What is digestion?
Digestion is the process of breaking down food so that it's small enough to be absorbed and used by the body for energy or in other bodily functions.Digestion involves a number of different stages. The first phase is known as the cephalic (head) phase. It starts before food has even entered your mouth. The sight, smell, taste or even the thought offood will activate saliva in the mouth as well as digestive juices, which contain enzymes to break down food.
Once food is in the mouth, the tastebuds begin determining the chemicals within the food viatheir nerve endings, in order to give you the taste sensations of salt, sweet, sour or bitter. As your teeth chew and grind the food, breaking it down, it's mixed with saliva
After the food has beenswallowed, it's carried down the oesophagus (a muscular tube) towards the stomach. The oesophagus can contract and relax in order to propel the food onwards, and each mouthful of food takes about sixseconds to reach the stomach once swallowed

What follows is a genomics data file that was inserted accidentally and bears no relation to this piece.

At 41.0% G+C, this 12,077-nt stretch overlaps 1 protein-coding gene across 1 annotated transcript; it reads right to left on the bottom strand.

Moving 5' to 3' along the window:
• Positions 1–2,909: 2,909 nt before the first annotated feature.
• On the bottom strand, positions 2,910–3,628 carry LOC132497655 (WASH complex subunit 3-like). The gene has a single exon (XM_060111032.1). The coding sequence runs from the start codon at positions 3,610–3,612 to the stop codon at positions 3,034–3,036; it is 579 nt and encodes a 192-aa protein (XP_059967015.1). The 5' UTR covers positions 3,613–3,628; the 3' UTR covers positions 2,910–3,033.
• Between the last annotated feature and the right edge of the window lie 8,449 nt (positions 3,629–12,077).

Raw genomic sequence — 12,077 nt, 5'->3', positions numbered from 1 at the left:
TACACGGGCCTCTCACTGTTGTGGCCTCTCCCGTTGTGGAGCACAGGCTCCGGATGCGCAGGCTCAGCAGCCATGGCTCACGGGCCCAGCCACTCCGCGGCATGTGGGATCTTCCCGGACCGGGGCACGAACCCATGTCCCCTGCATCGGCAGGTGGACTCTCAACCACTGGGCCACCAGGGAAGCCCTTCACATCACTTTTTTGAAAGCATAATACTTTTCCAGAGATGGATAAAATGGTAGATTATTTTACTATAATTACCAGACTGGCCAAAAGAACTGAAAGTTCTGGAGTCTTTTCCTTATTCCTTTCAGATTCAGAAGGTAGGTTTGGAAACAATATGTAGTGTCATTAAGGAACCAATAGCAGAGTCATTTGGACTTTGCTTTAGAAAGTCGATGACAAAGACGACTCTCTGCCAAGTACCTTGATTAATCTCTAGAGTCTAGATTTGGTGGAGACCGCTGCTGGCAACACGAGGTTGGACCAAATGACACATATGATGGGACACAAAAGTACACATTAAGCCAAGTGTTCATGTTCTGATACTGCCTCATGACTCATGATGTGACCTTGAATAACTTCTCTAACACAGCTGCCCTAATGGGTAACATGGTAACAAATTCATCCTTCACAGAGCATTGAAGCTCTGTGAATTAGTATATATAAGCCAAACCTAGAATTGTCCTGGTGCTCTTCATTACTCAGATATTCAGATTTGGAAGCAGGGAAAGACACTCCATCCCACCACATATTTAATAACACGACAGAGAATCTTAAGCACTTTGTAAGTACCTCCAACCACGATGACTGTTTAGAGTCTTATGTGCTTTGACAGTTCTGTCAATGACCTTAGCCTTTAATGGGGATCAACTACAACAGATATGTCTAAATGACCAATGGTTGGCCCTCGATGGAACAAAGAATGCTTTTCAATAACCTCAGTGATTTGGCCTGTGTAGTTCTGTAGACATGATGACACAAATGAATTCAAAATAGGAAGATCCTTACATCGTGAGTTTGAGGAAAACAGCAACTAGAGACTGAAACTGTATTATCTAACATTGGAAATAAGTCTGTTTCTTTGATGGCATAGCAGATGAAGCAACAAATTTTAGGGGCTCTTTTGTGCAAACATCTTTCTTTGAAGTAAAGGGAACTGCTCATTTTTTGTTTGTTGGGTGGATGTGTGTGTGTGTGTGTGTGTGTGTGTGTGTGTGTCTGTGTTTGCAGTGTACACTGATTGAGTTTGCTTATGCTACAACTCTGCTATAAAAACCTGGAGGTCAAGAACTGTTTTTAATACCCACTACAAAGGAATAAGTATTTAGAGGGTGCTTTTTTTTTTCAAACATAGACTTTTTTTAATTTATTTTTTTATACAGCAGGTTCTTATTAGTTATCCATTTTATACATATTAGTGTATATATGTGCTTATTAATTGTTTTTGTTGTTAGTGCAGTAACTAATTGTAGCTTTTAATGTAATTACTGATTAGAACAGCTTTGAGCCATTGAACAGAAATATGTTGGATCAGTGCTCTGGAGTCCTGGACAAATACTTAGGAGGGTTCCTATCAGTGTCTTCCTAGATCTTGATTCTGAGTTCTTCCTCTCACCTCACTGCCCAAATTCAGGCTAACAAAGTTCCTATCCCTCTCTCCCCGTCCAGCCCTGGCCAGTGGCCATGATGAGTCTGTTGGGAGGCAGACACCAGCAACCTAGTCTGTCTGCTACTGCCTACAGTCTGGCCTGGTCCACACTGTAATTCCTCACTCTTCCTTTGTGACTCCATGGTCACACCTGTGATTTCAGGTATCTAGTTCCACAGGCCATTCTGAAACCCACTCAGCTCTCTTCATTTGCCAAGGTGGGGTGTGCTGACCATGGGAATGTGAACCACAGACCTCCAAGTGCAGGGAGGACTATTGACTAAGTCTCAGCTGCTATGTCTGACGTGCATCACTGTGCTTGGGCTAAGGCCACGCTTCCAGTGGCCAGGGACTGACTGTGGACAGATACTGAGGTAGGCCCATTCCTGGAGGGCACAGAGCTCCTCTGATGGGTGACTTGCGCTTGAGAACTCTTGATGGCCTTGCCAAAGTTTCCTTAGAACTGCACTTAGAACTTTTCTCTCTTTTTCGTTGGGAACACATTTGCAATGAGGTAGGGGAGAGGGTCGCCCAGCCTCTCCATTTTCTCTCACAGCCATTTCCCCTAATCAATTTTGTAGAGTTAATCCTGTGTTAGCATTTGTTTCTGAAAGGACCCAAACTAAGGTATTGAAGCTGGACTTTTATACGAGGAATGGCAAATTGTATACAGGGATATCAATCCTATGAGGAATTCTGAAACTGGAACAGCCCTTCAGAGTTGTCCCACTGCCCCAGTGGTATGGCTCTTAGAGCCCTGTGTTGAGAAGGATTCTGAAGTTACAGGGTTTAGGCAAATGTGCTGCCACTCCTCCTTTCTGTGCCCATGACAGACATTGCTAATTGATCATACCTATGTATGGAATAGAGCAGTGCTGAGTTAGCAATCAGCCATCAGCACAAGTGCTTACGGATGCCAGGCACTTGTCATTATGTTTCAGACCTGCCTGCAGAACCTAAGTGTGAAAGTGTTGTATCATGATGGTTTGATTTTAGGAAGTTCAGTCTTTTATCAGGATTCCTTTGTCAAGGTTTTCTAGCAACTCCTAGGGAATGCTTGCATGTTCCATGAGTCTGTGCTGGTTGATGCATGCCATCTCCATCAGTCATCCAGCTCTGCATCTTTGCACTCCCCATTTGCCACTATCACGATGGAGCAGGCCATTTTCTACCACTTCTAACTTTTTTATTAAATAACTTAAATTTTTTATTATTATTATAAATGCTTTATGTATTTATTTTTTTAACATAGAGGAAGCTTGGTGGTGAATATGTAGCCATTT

The stomach mixed the food with the stomach's acidic digestive juices to kill some bacteria and breaks down the food into proteins, that are found in inmeat, fish, eggs…
Food can stay in the stomach for a few minutes or several hours in the gastric phase where numerous acids and enzymes are released. When the food has been churned into a mixtureknown as chyme, the pyloric sphincter opens and chyme passes gradually into the small intestine.
Digestion and absorption of fats, protein and carbohydrates occurs in the small intestine. Threeimportant organs are involved:
1. The gall bladder provides bile salts that help to make fats easier to absorb.
2. The pancreas provides bicarbonate to neutralise the acidic chyme from the stomach,and also produces further digestive enzymes.
3. The intestinal wall contains cells that make up the wall of the small intestine. These cells help to neutralise the acid and also produce enzymes to...